The first Columbia-class SSBN submarine is not expected to join the fleet until 2027, but Navy officials and analysts are already making the case to extend the program of record beyond what is currently envisioned to be a fleet of 12 SSBNs.

“If you look at the nuclear posture review, the number is really at least 12,” Rear Adm. John Tammen (OPNAV N97) said during a Tuesday panel discussion with experts at the Heritage Foundation.

The Navy’s best chance to secure funding from Capitol Hill hinges on bringing down the cost-per-sub while proving the platform’s utility, agreed the experts joining Tammen on the panel. Speaking with Tammen were Bryan Clark a Senior Fellow, Center for Strategic and Budgetary Assessments, James Acton a Senior Fellow and Co-Director for Nuclear Policy Program, Carnegie Endowment for International Peace, and Thomas Callender a Senior Research Fellow for Defense Programs at The Heritage Foundation.

The current SSBNs, the Ohio-class ballistic missile submarines, are nearing the end of their expected lifespan. Building the Columbia class to replace the Ohio class is the Navy’s top priority, and the Chief of Naval Operations Adm. John Richardson wants the Columbia class in the fleet as soon as possible, Tammen said.

By design, SSBNs are intended to move silently into position and the ballistic missiles they carry are supposed to be undetected. However, the deterrent is brittle and Russia and China are sinking a lot of resources into improving their submarine-hunting capabilities, Clark said.

“You have a bunch of eggs in a basket; if you take out that submarine, you’ve eliminated all of those weapons all at once,” Clark said. “That makes it very important that we have not just one submarine out there being our sea-based deterrent but a number of submarines.”

A more immediate threat facing the Columbia-class submarines is the program’s ability to survive the congressional appropriations process. The Columbia-class submarines are relatively expensive, costing about $6 billion each, Clark said. There’s a lot of pressure to try to reduce those costs. The entire program is expected to cost about $102 billion, according to an October 2018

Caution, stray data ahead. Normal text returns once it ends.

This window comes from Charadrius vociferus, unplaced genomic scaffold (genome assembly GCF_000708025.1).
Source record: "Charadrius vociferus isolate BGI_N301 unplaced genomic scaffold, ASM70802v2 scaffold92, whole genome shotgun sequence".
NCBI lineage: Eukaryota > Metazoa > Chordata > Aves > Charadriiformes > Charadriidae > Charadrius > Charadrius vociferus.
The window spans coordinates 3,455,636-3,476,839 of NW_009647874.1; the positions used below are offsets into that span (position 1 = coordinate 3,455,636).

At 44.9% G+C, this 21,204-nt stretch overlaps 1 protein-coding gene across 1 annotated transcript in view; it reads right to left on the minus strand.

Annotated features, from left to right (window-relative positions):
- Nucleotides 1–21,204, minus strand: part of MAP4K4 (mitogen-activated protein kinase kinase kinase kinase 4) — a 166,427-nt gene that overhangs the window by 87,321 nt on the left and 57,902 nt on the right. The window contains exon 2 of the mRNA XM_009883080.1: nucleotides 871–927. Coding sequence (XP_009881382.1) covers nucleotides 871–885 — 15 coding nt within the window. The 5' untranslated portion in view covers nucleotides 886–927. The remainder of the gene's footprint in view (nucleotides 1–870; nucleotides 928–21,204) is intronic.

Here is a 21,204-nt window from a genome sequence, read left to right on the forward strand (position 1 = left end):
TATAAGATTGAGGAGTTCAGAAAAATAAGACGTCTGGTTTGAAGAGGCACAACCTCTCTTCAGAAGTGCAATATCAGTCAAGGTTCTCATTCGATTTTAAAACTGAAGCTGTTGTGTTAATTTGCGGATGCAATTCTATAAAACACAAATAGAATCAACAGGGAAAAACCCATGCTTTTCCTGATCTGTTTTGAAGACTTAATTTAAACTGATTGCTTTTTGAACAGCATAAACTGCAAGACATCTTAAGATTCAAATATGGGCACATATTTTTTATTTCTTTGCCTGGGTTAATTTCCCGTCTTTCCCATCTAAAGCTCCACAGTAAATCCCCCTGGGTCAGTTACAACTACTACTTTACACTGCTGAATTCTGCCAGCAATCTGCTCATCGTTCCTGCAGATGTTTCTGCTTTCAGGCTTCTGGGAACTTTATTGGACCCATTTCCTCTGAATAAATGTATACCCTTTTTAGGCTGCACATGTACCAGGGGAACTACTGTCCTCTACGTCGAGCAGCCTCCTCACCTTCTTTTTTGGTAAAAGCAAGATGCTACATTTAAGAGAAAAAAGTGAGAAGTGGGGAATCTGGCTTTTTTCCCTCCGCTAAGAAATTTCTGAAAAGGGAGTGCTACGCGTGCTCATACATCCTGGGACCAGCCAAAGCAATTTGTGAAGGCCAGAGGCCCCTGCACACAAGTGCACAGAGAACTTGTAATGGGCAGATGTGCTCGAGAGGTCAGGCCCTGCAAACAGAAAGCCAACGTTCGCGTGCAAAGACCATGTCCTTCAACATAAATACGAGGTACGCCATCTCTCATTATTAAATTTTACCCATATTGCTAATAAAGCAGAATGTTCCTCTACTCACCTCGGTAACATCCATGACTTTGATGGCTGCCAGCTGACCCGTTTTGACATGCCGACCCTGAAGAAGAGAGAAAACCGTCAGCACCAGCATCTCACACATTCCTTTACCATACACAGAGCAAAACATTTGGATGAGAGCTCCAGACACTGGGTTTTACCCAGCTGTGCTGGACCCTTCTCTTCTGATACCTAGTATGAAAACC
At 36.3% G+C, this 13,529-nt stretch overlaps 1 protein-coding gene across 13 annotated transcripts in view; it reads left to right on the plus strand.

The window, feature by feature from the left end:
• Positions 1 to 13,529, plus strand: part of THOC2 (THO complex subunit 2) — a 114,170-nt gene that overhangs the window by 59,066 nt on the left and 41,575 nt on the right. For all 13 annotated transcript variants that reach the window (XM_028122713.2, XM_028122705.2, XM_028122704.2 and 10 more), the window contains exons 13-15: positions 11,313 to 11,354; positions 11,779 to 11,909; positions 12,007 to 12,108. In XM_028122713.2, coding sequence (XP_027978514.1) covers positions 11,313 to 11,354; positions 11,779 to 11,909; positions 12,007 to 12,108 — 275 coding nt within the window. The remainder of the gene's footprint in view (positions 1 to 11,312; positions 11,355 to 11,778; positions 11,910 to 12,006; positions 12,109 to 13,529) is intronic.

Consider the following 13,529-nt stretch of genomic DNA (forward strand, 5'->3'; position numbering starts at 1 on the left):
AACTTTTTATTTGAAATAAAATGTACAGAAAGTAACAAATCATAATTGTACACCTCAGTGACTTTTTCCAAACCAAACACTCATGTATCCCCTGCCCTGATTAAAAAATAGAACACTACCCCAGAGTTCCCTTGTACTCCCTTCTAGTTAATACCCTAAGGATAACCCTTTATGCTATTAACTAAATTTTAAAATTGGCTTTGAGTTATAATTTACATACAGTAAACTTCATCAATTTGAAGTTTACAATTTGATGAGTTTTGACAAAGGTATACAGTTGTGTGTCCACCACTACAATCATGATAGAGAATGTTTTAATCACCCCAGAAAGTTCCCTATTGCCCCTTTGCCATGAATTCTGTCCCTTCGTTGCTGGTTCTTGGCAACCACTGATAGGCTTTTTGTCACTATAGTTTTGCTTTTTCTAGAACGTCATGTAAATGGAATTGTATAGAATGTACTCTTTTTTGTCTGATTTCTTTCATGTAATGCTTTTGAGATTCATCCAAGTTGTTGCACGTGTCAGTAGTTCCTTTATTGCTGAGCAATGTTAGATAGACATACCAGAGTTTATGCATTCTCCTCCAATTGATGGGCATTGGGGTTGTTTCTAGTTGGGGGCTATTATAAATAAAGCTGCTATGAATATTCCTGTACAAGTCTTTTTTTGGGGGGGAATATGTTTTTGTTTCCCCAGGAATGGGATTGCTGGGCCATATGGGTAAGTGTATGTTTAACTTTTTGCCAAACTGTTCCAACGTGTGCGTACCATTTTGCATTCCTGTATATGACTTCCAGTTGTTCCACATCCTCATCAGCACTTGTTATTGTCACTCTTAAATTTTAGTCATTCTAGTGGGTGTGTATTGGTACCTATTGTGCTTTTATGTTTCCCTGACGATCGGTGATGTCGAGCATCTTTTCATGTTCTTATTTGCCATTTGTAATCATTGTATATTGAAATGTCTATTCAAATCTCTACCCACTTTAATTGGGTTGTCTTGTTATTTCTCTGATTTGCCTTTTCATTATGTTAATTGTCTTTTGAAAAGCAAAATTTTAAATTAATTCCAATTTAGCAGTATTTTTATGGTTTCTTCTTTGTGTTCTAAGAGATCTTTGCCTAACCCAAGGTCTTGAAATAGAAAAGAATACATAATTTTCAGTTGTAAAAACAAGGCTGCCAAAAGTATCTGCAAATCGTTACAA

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“You see a lot of discussion on the Hill with the new Democratic majority that they want to look at nuclear modernization as an area to try to achieve savings that could be applied to other areas of the military or other uses,” Clark said.

House Armed Services Committee Chairman Rep. Adam Smith (D-Wash.) has in the past questioned the need to devote large sums of money to the nuclear deterrent.
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, speaking the Defense News Conference, Smith suggested the reducing spending on the nation’s nuclear arsenal could free up funding for other programs.

Having a fleet of 12 Columbia-class submarines is central to the platform’s effectiveness as a nuclear deterrent, Clark said. The Navy expects its SSBNs to be operational about 70 percent of the time. Eight Columbia-class submarines will be operational if the Navy puts one on patrol in the Pacific and in the Atlantic, plus two or three spares acting as both decoys and backups in case they are needed. The remaining four subs – 25 percent of the Columbia-class – would be undergoing maintenance or training.

While the Columbia-class’ existence will serve as a deterrent to U.S. rivals, the submarines are not the best tool the president has to send signals adversaries, according to Acton. Bombers are likely the best way to send a signal to a nation to follow international norms. Intercontinental ballistic missiles (ICBMs) located on static pads offer the worst means of signaling a possible foe.

“Given the budget pressures, if the goal is really to keep the force’s 12 SSBNs, and like I said, I’m certainly not against that in principle, it seems to me the tradeoff is most likely to be with the ICBM force and form a kind of long-term budgetary perspective. Deciding to think about and make those tradeoffs now is almost most certainly a lot more cost-effective than being forced to make them 10 or 20 years from now,” Acton said.

Ideally, the workforce will be able to speed up submarine production and reduce costs as the builders become more familiar with the design. Tammen expects the production to continue after completing the last Columbia submarine, even if the follow-on submarines are not used to carry nuclear weapons. The payload area can be adapted for a variety of missions, he said.

The Navy started considering converting the SSBN production into a guided missile submarine (SSGN) production line in 2017 when Vice Adm. Bill Merz, Tammen’s predecessor as OPNAV N97, started developing a Tactical Submarine Evolution Plan,